This is a crucial stage in your transaction because as soon contracts are exchanged, the matter becomes legally binding.
From that moment on, the seller must sell and the buyer must buy at the price stated in the contract and completion must take place on the date agreed in the contract.
Until contracts are exchanged NOTHING is binding – either party can walk away from the transaction with no penalty.
We cannot advise you to exchange contracts in relation to a purchase until:
We hold a contract signed by you.
We have investigated the title to the property and are satisfied that it is a good marketable title.
We are in receipt of all searches and they have produced satisfactory results.
We are in receipt of your mortgage offer and we have checked that all conditions are satisfied.
If you are arranging buildings insurance independently of your Lender, that appropriate buildings insurance is in place.
We hold cleared funds for a deposit (assuming a deposit is being paid and you do not have a property to sell).
Everyone in the “chain” has agreed to exchange and has agreed the completion date.
In relation to a sale:
We hold a contract signed by you.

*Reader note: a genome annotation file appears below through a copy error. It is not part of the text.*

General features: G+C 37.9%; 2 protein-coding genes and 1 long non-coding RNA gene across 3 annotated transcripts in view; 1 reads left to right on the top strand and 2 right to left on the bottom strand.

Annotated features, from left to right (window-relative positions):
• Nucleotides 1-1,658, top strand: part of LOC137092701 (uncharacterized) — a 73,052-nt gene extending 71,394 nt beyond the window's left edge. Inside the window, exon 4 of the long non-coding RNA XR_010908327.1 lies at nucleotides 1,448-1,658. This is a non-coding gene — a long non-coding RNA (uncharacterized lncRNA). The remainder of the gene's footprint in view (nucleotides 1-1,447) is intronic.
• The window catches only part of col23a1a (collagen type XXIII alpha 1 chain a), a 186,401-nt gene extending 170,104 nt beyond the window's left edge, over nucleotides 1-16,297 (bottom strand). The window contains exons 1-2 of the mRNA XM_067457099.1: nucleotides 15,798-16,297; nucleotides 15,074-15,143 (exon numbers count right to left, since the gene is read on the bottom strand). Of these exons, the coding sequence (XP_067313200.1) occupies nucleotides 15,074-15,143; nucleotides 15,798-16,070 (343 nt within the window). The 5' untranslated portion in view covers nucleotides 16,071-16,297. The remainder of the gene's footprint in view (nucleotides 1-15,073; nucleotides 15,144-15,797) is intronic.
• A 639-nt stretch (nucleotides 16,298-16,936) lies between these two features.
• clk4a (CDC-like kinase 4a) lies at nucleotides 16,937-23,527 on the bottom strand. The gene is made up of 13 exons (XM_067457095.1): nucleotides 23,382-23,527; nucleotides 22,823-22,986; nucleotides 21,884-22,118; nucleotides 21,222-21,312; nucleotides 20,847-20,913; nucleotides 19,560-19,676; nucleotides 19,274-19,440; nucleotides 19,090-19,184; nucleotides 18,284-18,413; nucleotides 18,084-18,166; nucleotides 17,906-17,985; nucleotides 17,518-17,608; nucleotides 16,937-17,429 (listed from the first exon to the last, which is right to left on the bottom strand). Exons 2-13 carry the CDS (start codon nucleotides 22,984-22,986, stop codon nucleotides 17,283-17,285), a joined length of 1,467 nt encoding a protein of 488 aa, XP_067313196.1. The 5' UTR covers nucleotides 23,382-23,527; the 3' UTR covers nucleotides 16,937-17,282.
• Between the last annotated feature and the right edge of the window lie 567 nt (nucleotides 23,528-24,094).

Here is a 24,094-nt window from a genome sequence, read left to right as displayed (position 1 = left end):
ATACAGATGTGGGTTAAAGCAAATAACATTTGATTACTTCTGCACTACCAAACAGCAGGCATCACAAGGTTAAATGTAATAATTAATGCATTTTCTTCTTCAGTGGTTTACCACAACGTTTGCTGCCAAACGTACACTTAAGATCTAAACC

We have checked that any mortgage that you hold over the property will be repaid from the proceeds of sale.
You are able to give vacant possession on the suggested completion date
Everyone in the “chain” has agreed to exchange and has agreed the completion date.
Fixtures, Fittings and Contents Form
This is a list of the items at the property which are either included or excluded from the agreed price. This form is completed at an early stage by the seller and sent to the buyer, so that both parties understand what is included in the selling price. If you are the seller, when you let us have the form we will send you a copy back so that you know what you have agreed on it. If you are the buyer we send you a copy of the form as soon as it is received by ourselves from the sellers solicitors so that any difficulties can be resolved at an early stage.
Ownership of both the property and the land it stands on.
A Central body that retains records of who owns the land, and under what conditions.
This was set up in 1925, to simplify the conveyancing process. Not all land in England and Wales is registered today. This is partly due to the fact that land can only be registered following certain “triggering events”. The Land Registry has their own website which provides useful information. See our Useful Links page for a link to their site.
Temporary ownership of the property but not the land on which it stands. When the lease expires ownership of the property reverts back to the freeholder.
This is a fixed cost that covers the cost of the time your Lawyer spent dealing with your transaction.
Legal indemnity insurance
Sometimes, there is a defect in the title or paperwork for the property. A defect could be anything from a restriction placed on the title which has been ignored or the lack of building regulation approval for an extension or structural alteration to the property.